"There are no shortcuts to success." - Atty. Mickey Ingles

July 04, 2014
Atty. Mickey Ingles

Mickey Ingles circa 2008, when he was Captain of the AdMU Men's Football Team, 3-peat champion from 2004-2006
Coach Brax asked me to come today and share some values that I learned in sports and that I’ve used in the different aspects of my life, be it in my career as a lawyer, a law student, and a bar topnotcher. Three values immediately came to mind: the values of preparation, discipline, and hard work.

When I was still playing in Ateneo Men’s Football Team under Coach Ompong, our team had this motto – a mantra actually – and that was “if you don’t do it in training, if you don’t bring it in practice, you definitely won’t be able to do it in the game.” We put a premium in practice, imposing fines on those who were late or missed training sessions. We put a premium because we knew the value of coming into the game, or coming into the season, with the best preparation one could possibly have.

We had this mindset because we knew and understood that there were only two things that you could control in sports and in life: the effort you put out and how well you prepared. If you think about it, this is true. You can’t control the weather (especially if you’re a football player), the air conditioning in a stadium (if you’re Lebron), your opponents, and my goodness, the referees. And you definitely can’t control the results of the game. That’s why you’re left with focusing on yourself – with the effort you put out, and the preparation you put in.

That’s where discipline and hard work come in.
Ask any successful athlete – ask Lebron James or any of the Ateneo Women’s Volleyball Team players – what their secrets to success were, and they’d tell you that it isn’t a secret. It all boils down to hard work and discipline, how many hours you spend honing your craft and the number of sacrifices you have to make.
Champions aren’t made overnight; championships are not won on a whim.

Champions are made in the gym, in the baseball field, in the basketball court, in the football field, and in the training ground.
Champions are made when it’s just you – alone, with no one watching or cheering you on –pushing and challenging yourself day in and day out.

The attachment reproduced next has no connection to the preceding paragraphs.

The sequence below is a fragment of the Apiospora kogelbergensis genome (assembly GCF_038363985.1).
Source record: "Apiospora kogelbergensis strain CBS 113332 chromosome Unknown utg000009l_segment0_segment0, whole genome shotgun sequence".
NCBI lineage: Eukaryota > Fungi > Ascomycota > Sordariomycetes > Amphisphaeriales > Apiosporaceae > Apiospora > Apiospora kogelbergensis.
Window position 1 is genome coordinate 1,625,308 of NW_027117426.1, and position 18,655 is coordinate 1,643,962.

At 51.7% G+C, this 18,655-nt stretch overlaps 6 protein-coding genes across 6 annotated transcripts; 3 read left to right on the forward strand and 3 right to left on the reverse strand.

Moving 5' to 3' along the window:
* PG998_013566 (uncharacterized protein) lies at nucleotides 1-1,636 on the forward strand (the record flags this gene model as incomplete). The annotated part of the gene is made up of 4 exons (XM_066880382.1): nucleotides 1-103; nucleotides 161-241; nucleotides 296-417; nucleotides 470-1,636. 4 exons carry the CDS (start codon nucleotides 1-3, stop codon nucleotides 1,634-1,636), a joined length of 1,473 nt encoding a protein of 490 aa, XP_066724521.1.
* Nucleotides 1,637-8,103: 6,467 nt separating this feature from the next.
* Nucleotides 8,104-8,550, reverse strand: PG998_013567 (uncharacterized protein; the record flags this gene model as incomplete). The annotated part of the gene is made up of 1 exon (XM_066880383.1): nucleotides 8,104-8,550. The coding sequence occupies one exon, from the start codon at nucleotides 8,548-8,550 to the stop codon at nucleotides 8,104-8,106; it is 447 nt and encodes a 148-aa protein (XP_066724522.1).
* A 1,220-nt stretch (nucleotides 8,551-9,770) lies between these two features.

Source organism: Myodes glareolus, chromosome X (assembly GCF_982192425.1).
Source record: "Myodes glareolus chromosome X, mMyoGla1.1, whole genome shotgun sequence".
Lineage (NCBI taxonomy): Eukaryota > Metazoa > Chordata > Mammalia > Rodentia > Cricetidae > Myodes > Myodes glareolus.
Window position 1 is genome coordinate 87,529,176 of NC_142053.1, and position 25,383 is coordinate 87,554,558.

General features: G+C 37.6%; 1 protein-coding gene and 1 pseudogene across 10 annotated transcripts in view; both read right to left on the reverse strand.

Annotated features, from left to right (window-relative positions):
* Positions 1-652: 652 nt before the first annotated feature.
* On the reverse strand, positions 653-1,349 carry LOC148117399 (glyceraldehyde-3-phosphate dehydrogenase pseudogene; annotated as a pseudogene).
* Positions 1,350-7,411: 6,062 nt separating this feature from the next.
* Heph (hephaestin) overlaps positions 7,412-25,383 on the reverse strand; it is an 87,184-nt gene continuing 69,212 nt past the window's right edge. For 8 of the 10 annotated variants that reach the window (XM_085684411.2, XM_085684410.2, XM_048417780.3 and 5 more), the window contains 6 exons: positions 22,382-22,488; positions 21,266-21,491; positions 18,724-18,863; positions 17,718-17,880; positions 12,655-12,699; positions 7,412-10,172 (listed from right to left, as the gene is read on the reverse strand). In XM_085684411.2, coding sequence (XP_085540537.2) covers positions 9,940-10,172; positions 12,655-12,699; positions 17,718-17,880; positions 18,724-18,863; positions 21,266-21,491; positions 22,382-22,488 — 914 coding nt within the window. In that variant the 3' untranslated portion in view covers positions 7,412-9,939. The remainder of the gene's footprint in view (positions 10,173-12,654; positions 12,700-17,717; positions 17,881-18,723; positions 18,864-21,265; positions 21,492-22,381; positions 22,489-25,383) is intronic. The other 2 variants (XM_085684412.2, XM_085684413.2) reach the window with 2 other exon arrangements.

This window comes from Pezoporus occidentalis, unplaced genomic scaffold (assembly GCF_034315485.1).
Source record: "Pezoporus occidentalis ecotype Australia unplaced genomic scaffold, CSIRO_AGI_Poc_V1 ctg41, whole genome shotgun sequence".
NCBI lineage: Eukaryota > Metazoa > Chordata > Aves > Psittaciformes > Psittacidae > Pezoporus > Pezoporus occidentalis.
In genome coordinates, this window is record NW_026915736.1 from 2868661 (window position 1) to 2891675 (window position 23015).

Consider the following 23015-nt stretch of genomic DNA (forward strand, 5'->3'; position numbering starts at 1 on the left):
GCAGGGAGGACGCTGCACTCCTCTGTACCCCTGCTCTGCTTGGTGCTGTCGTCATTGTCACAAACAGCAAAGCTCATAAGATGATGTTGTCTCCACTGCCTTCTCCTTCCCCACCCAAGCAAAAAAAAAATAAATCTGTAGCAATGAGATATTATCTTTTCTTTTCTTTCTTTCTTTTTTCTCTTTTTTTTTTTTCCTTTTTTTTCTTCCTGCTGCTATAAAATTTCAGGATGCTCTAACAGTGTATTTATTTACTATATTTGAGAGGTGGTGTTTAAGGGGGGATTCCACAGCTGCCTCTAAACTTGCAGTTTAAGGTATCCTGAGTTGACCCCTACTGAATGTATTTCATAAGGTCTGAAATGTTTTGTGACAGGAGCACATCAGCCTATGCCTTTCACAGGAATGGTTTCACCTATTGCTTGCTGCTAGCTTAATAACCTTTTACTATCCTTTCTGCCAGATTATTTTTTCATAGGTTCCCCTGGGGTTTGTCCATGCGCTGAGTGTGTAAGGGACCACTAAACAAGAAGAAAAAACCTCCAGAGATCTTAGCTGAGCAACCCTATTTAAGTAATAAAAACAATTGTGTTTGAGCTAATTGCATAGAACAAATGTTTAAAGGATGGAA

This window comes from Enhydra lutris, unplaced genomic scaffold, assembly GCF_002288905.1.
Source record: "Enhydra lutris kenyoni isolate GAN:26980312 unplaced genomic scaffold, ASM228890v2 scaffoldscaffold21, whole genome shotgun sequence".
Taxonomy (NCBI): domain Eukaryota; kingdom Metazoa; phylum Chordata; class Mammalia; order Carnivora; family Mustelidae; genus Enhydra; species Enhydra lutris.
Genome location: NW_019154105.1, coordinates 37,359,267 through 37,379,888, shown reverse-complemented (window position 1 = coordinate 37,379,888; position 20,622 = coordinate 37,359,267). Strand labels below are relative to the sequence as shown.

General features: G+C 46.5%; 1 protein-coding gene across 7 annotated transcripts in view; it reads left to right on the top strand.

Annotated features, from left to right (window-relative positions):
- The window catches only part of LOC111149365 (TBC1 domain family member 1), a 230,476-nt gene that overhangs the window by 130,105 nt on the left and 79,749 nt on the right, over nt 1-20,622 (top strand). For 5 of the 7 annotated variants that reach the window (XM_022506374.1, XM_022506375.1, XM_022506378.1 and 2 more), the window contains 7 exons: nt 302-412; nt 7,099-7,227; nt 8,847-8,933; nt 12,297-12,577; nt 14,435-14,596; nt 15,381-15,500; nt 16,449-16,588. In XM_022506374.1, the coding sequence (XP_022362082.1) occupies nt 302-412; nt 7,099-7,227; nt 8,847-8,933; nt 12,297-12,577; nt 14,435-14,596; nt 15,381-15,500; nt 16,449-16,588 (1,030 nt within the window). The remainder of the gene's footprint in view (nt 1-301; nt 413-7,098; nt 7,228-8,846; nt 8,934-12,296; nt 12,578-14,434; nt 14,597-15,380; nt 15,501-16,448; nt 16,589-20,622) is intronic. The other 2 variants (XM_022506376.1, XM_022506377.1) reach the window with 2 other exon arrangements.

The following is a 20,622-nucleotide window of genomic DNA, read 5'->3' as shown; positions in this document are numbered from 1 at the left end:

Champions are made when things get tough, when your body starts to ache, when your mind wants to quit, but you keep going, you keep pushing, you keep fighting, because you know it’s worth it.
Because you know there are no shortcuts to success.
And, guys, there are no shortcuts. You can’t expect instant results. You can’t go to the gym once a week and expect six-pack abs. You can’t miss trainings and expect to be on the first team, or the starting eleven, or the starting five. You can’t give 50, 60, 70% in training, and expect to give 100% during the game. That just doesn’t happen.

Things are not that easy.

And that’s the problem, that’s what’s lost in today’s society – we get everything so easy. You need research done for your research paper, there’s Google and Wikipedia. You’re hungry, there’s delivery. You need to stalk – I mean, know more – about that pretty girl from Assumption, there’s Facebook. Everything’s so easy.
But with this ease, this convenience, comes the temptation – this huge temptation –to cut corners and take shortcuts.

And this is why discipline is so important. Discipline pushes you to say “no” to what’s easy, and say “yes” to staying the right course, even if it’s hard.

It’s pretty obvious that discipline and hard work are vital outside sports. Look at the news today. If you read the newspapers or listen to the radio, you will see the headlines filled with people who take shortcuts and cut corners. You can see them in our politicians who steal our money as a shortcut to wealth. You can see them in shady businessmen who cheat the government, their customers, and their own employees as a shortcut to fulfill their ambition. You can see it in so-called “brotherhoods” that resort to beating neophytes to death as a shortcut to friendship and true brotherhood.

These, we do not need in our country. We do not need liars, cheaters, thieves, people who take shortcuts to the detriment of our nation, especially as we try, strive, and struggle to make a name for ourselves as a country in the international arena.

We do not want to be known as a nation whose people take shortcuts; we want to be known as a nation whose people stay the right course, even when it’s hard…especially when it’s hard.

That’s the discipline we need. That’s the hard work we need to put in.

That’s the same discipline and hard work which we learn to value in sports. What values, what lessons these are! Who would’ve thought something so important to nation-building can be learned through something as fun as playing sports?

With that, I want you guys to go out there and have fun. Play with your heart; play to win. Never compromise the purity of sports. Make the most of your youth to play and enjoy because you’ll surely miss it when you’re older.

But in your quiet moments, take the time to reflect on the values and the lessons you learn from playing sports, and see how you can apply them to make yourself better, make the people around you better, and make your country better as well.

Thank you. AMDG!

(Reflection shared by 2012 Bar topnotcher Atty. Mickey Ingles for the Ateneo High School iSHAPE program held in the morning of July 4, 2014)